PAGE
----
Indeed, it is the passion, and freedom, displayed by all involved in this bizarre picture that ultimately wins out. This isn't a film to be taken seriously. Cox ensures his movie is teeming with cool, which while not enough to make for a great (or even particularly good) film, when coupled with the chaotic structure and surreal tone, makes for a fun Friday night movie. Fans of Cox should certainly give the disc a spin, particularly those not already swayed by the overwhelmingly negative critical reaction to the film, as, flaws and all, there is fun to be had here.
As previously stated, this new cut of Straight to Hell includes both reinstated and newly added footage. This not only increases the film's running time slightly, but also adds to the weird going on—most notably in the final moments when a digitally added skeleton is reanimated. On top of that there's also a commentary track courtesy of Alex Cox and co-writer (and star) Dick Rude. Both funny and informative, the track is essential for both fans and non-fans alike; non-fans in particular may just gain a better understanding of the film having listened to it. The audio track is ably backed up by "Back to Hell," which reunites various members of the cast and crew to discuss their experiences on the film. Finally, and perhaps of most interest to Cox devotees is the inclusion of Black Hills, a short feature made by Cox in his student days.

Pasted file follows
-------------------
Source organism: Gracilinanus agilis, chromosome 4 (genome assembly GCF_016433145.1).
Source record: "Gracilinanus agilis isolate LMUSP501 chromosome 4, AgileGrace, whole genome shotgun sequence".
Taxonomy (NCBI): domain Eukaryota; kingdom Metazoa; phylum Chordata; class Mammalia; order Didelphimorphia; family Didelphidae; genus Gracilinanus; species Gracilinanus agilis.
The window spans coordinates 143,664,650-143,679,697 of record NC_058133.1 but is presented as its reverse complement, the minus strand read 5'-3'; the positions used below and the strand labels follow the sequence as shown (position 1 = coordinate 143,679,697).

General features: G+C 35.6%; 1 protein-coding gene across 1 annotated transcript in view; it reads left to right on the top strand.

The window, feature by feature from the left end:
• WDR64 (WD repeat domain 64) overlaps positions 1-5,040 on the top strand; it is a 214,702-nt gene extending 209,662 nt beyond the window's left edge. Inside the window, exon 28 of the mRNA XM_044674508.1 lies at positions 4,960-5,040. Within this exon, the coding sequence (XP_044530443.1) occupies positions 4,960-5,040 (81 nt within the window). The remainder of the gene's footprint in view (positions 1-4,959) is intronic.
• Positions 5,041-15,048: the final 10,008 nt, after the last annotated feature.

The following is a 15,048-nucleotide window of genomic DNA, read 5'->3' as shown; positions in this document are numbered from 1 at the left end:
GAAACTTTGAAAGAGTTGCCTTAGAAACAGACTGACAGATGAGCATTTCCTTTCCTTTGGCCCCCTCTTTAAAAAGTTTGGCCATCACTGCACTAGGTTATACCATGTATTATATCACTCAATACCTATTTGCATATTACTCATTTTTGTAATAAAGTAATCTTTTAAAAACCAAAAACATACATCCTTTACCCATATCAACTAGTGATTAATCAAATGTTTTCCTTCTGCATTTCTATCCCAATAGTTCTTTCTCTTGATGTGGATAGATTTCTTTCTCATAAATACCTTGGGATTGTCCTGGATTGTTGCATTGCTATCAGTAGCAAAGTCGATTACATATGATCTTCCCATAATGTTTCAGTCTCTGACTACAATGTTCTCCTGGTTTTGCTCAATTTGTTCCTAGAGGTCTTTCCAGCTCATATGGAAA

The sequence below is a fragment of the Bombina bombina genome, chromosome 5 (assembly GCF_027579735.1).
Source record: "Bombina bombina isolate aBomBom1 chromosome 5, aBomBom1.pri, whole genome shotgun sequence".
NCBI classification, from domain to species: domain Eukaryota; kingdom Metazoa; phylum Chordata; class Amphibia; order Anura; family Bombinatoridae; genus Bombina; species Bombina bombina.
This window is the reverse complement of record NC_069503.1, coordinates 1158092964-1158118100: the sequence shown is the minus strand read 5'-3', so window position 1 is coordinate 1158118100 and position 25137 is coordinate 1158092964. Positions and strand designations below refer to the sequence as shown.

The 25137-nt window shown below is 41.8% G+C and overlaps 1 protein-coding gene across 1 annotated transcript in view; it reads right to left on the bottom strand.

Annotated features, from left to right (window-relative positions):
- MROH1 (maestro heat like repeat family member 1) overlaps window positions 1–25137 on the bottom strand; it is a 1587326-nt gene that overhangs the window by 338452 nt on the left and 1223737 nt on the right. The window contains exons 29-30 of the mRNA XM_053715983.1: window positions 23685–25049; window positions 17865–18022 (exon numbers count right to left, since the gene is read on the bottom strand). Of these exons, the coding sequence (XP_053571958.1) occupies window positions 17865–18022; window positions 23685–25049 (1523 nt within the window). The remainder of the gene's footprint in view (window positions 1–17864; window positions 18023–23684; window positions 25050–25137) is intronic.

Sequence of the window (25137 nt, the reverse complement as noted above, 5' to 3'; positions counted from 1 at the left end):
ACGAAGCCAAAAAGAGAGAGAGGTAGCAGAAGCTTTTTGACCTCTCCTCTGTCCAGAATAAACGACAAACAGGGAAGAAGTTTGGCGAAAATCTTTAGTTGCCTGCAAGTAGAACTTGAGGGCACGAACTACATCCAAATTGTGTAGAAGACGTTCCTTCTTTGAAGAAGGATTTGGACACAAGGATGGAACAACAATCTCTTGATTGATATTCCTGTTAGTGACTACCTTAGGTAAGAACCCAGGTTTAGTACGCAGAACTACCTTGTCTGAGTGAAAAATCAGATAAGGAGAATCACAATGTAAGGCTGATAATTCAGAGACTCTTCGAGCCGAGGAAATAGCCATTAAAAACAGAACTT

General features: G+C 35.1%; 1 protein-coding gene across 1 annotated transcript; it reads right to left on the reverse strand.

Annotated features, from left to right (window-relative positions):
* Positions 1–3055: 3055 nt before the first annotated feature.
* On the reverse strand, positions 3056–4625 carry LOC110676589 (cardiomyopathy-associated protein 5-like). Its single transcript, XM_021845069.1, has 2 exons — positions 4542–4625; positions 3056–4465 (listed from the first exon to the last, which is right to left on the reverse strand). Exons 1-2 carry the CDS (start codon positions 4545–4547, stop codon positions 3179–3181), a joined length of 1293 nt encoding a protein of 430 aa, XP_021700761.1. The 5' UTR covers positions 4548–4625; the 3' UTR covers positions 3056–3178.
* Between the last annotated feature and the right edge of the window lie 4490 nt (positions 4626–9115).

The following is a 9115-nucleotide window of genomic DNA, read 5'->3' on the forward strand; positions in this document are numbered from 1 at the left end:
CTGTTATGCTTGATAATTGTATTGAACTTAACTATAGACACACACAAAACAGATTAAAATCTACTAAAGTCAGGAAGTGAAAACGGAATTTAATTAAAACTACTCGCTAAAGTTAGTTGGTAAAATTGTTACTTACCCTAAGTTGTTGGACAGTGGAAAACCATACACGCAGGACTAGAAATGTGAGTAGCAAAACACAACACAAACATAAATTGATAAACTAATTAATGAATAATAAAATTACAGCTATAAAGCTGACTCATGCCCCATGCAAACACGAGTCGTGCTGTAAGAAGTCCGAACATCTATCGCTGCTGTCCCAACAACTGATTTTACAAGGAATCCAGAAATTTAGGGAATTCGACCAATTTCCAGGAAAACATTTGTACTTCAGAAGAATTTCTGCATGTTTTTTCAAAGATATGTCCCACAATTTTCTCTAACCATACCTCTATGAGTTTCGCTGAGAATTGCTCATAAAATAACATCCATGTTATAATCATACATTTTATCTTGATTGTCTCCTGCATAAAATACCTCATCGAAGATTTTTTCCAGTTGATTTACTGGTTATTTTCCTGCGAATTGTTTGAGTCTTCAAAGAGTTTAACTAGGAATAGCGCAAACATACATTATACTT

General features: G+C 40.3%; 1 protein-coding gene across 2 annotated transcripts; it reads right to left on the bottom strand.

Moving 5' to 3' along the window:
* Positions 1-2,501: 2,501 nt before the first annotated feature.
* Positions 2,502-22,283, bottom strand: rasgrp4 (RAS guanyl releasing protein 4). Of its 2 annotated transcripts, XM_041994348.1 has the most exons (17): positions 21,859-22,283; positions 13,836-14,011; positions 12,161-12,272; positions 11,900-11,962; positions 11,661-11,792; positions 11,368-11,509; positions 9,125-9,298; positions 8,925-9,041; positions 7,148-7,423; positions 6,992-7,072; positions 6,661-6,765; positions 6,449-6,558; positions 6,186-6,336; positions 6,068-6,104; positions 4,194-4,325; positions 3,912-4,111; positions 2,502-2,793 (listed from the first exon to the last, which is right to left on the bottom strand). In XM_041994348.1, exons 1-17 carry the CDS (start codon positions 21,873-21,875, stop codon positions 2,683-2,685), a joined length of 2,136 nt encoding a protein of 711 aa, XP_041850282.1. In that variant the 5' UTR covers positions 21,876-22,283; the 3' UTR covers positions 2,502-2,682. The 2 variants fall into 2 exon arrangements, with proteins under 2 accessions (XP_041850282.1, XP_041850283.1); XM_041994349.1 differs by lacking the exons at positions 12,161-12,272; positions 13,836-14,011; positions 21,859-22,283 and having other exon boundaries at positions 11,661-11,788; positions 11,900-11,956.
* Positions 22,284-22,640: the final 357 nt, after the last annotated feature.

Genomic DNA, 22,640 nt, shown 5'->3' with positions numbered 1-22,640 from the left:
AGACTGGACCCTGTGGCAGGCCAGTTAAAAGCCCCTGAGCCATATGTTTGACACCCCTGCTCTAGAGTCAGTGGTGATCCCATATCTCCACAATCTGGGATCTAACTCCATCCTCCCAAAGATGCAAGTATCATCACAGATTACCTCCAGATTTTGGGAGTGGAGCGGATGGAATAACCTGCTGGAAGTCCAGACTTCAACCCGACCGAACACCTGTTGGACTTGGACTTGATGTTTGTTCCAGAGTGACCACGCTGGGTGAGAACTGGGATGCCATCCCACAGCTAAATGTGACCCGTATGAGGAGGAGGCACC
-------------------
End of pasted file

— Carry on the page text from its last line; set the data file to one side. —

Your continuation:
The remastered 1.85:1 anamorphic transfer contains a moderately good level of detail, while grain is evident in most shots. The sepia-tinged transfer also means colors are muted. The 5.1 soundtrack does little to make use of rear speakers, but nonetheless is pretty much free of any serious issues.
Straight to Hell Returns is not the total misfire you may have heard, but neither is it a lost cult classic. Instead, rather frustratingly, what we have here is something of a curio; an oddity that, depending on your disposition, should either be embraced or avoided at all costs.
Full credit should also be given to Microcinema for putting together a decent package for this reviled and little known film.
Not something you'll see often, but Straight to Hell Returns is not